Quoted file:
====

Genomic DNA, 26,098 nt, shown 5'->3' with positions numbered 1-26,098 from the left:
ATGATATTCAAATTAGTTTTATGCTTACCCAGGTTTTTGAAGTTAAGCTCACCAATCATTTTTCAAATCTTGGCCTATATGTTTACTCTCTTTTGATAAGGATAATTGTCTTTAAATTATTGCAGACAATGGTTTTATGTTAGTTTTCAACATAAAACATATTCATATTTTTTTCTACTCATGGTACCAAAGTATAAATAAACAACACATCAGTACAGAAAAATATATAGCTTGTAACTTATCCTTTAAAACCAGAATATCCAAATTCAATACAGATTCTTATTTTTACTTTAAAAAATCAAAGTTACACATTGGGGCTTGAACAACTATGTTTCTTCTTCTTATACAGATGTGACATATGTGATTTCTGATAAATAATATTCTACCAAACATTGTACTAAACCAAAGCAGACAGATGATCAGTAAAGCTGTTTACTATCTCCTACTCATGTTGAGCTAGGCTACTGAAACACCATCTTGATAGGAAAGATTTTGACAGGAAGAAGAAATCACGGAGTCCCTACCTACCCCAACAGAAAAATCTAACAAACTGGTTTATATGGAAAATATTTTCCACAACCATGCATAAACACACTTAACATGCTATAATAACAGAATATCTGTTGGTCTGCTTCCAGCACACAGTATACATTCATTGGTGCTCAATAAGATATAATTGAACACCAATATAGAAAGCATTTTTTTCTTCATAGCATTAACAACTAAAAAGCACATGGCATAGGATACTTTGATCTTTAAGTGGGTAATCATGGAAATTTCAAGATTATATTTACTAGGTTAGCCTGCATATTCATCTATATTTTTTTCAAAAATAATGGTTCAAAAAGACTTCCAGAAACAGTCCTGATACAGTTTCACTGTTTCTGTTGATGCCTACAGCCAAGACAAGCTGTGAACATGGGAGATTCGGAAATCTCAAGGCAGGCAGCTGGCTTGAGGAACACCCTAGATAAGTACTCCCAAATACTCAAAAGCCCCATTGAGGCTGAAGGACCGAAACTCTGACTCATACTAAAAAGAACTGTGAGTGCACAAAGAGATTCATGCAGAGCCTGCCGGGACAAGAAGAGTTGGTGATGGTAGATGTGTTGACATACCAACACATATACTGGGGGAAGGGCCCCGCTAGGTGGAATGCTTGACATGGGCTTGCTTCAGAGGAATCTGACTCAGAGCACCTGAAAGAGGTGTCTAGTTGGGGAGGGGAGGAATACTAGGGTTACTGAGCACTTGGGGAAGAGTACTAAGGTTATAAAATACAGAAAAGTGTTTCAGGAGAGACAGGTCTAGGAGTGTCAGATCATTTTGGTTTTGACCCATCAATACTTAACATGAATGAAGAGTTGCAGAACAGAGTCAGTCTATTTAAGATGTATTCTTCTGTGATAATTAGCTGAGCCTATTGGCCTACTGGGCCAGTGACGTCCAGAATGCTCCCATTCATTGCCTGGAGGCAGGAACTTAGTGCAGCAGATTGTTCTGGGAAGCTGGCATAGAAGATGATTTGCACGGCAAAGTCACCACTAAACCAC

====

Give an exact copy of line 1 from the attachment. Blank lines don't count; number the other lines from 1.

Genomic DNA, 26,098 nt, shown 5'->3' with positions numbered 1-26,098 from the left: